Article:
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Exercise-Heat Strain during Hypohydration: Interaction with Heat Acclimation and Aerobic Fitness,
ARMY RESEARCH INST OF ENVIRONMENTAL MEDICINE NATICK MA
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During military operations in hot environments, the combined metabolic and environmental heat stress must be dissipated by the soldier to enable sustained physical exercise performance. The primary factors influencing a soldiers thermoregulatory responses during exercise-heat stress are acclimlation state, aerobic fitness and hydration level. During physical exercise in the heat, sweat output often exceeds water intake, resulting in hypohydration, which is defined as a body water deficit. Hypohydration causes a greater heat storage and reduces physical exercise performance relative to euhydration levels. The greater heat storage is attributed to a decreased sweating rate as well as a decreased cutaneous blood flow. The greater the level of hypohydration, the greater the magnitude of cardiovascular and thermoregulatory strain and reduced physical exercise performance. Rectal temperature and heart rate responses are elevated above euhydration levels by about 0.15 C and 4 bmin for each percent decrease in body weight during exercise-heat stress, respectively. Likewise, sweating rates are decreased by about 29sq mh for each percent decrease in body weight. When hypohydrated, heat acclimation decreases thermoregulatory and cardiovascular strain in a comfortable environment, but only decreases cardiovascular strain in hot environments during exercise. Originator supplied keywords include dehydration hypohydration heat acclimation aerobic fitness core temperature voluntary dehydration sweating rate heart rate.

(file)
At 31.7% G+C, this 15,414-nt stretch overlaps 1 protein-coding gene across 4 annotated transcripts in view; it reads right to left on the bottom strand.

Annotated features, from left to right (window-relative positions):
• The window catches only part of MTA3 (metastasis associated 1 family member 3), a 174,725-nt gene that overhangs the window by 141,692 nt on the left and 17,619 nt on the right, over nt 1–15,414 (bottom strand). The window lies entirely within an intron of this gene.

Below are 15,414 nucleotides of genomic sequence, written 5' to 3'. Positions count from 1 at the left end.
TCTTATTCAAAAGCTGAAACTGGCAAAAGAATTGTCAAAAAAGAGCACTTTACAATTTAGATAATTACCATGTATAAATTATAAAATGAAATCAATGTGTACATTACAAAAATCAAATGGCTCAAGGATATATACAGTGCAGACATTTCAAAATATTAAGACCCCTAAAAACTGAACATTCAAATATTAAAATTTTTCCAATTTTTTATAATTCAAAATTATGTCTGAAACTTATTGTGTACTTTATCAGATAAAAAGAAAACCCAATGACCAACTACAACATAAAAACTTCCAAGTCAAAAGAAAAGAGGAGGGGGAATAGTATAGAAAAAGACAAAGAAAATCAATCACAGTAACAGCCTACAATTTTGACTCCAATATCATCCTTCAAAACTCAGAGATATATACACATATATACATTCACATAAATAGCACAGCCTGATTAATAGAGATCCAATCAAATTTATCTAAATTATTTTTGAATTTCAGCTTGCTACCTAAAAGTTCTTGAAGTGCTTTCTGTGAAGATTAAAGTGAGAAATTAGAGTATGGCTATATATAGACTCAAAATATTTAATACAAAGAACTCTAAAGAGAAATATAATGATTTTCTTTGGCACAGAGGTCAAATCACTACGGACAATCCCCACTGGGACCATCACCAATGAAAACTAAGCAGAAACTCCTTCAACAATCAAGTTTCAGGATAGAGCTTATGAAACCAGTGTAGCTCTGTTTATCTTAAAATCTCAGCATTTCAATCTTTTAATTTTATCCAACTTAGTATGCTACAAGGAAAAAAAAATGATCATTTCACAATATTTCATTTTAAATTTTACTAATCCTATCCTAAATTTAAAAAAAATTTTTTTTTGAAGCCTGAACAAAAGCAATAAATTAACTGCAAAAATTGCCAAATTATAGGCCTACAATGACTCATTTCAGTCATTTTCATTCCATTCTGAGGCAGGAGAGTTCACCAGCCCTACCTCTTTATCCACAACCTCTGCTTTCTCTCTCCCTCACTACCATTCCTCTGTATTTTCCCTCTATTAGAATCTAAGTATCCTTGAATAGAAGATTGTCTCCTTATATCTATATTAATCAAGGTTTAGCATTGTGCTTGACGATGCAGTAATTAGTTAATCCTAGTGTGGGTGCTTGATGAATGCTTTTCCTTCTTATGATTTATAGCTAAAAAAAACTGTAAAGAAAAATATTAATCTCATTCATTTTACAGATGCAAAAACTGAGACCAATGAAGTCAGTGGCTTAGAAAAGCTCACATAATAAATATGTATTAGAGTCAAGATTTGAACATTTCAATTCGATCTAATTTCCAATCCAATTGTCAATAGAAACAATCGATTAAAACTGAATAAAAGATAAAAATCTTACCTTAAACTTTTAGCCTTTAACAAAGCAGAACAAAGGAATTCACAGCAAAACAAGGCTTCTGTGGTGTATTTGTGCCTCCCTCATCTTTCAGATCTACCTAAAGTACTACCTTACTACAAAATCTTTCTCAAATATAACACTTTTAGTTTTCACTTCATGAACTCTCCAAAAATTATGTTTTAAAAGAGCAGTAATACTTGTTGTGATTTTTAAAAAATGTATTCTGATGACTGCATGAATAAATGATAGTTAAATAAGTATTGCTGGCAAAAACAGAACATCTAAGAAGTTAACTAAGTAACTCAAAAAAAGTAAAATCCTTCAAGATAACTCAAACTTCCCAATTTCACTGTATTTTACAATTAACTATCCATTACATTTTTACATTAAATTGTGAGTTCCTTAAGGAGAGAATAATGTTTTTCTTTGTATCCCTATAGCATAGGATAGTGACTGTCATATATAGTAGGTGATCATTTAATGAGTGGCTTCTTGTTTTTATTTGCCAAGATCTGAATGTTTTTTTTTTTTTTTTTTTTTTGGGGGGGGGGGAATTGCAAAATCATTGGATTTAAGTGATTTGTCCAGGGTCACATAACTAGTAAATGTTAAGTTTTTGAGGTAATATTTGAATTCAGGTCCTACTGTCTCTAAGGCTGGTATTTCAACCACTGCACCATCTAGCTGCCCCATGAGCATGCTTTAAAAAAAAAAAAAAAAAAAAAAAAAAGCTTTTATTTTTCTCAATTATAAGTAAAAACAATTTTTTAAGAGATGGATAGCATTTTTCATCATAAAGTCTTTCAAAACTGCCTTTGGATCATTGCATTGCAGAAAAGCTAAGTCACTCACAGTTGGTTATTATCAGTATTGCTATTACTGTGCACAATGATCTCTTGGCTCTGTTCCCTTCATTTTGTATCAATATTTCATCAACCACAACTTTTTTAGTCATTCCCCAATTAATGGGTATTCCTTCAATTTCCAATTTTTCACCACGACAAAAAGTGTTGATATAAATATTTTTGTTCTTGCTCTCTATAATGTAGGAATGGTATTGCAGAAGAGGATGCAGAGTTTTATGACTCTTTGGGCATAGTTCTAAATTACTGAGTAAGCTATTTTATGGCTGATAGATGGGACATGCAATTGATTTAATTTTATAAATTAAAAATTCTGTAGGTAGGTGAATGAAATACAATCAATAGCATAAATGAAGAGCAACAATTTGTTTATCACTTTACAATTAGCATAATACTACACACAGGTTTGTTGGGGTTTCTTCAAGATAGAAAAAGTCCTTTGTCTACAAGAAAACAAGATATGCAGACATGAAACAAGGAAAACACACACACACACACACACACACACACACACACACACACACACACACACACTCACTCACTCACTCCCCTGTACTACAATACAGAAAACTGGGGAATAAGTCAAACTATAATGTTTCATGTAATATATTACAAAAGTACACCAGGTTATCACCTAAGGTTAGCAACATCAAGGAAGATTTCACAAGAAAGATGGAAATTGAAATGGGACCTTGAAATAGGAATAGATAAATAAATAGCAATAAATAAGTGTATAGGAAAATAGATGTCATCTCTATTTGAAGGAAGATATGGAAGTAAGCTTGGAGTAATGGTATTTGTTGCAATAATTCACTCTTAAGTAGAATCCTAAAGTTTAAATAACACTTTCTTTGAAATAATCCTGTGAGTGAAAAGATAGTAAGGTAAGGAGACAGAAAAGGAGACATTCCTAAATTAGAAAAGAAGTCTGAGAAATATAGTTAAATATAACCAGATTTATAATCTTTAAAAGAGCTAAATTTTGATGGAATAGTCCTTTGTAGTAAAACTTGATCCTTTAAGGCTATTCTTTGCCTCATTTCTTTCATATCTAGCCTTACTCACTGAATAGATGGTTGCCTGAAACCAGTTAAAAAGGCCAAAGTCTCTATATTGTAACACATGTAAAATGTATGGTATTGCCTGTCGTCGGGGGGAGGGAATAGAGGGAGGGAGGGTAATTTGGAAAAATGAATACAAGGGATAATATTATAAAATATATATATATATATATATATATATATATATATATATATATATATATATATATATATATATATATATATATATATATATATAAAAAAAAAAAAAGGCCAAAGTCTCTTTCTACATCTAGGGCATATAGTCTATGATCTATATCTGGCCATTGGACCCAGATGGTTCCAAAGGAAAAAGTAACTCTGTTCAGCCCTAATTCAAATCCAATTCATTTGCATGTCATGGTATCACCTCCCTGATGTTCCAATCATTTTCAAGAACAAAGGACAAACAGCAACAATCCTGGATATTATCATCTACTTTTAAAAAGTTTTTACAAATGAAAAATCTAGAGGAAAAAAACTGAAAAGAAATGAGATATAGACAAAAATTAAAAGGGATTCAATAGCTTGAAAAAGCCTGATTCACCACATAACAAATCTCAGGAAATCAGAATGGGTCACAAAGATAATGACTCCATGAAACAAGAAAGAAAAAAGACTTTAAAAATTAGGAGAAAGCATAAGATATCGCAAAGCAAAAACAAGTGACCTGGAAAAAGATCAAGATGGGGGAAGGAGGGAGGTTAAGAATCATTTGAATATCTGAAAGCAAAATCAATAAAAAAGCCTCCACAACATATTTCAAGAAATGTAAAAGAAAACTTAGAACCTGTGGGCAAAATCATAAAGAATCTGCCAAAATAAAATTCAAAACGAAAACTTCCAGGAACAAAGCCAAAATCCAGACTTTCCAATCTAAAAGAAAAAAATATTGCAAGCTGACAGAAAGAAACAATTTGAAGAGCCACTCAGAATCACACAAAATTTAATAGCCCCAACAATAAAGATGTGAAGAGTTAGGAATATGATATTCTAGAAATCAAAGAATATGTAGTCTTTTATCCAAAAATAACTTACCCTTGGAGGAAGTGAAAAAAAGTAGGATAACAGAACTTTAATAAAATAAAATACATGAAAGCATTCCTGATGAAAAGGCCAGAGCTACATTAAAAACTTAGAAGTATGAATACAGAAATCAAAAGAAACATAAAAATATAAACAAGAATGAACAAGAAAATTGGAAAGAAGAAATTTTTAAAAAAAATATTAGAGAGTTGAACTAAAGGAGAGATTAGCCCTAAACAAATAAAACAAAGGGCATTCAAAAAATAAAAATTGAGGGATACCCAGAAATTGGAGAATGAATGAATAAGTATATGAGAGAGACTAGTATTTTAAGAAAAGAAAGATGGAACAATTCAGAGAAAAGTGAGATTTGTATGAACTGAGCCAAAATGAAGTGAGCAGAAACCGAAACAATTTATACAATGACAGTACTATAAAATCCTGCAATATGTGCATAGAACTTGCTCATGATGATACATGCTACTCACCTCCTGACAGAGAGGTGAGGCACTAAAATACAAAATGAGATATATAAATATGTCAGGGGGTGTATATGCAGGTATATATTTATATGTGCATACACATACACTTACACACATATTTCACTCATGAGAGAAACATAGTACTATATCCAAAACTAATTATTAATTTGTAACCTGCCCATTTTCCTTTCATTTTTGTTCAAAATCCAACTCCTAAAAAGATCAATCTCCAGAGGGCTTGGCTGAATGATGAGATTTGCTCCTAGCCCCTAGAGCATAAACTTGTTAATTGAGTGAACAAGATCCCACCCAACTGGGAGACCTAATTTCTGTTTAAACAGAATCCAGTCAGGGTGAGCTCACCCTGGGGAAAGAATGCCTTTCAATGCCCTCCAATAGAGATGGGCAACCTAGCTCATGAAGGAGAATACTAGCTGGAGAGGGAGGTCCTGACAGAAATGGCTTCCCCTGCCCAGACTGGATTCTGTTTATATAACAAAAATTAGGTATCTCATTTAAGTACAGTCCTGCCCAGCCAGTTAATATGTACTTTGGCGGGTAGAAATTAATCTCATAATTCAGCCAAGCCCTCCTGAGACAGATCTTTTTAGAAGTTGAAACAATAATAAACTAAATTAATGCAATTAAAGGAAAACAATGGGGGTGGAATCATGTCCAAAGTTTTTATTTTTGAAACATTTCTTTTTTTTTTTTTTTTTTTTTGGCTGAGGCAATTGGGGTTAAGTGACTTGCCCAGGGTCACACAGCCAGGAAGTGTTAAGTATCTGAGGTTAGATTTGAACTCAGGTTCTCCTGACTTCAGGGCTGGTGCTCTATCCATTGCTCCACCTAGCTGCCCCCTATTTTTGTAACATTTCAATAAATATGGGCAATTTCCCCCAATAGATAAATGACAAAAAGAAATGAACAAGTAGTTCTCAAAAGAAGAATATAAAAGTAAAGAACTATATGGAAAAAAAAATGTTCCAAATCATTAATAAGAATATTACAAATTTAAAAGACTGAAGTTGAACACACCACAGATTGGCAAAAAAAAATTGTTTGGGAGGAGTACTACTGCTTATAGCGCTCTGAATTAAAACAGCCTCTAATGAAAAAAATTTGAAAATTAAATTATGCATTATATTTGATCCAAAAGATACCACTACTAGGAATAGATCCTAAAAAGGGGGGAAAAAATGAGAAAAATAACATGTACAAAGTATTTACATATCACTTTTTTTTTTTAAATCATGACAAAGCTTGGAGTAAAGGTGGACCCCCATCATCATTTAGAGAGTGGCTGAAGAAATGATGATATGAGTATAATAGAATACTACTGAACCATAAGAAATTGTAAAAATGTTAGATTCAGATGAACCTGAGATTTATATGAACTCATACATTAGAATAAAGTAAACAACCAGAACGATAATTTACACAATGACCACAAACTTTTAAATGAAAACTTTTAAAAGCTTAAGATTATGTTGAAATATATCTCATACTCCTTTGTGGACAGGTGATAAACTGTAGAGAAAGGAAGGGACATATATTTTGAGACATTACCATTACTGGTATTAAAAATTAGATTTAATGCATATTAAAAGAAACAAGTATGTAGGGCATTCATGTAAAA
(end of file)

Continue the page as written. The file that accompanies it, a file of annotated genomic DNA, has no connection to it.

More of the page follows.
APPROVED FOR PUBLIC RELEASE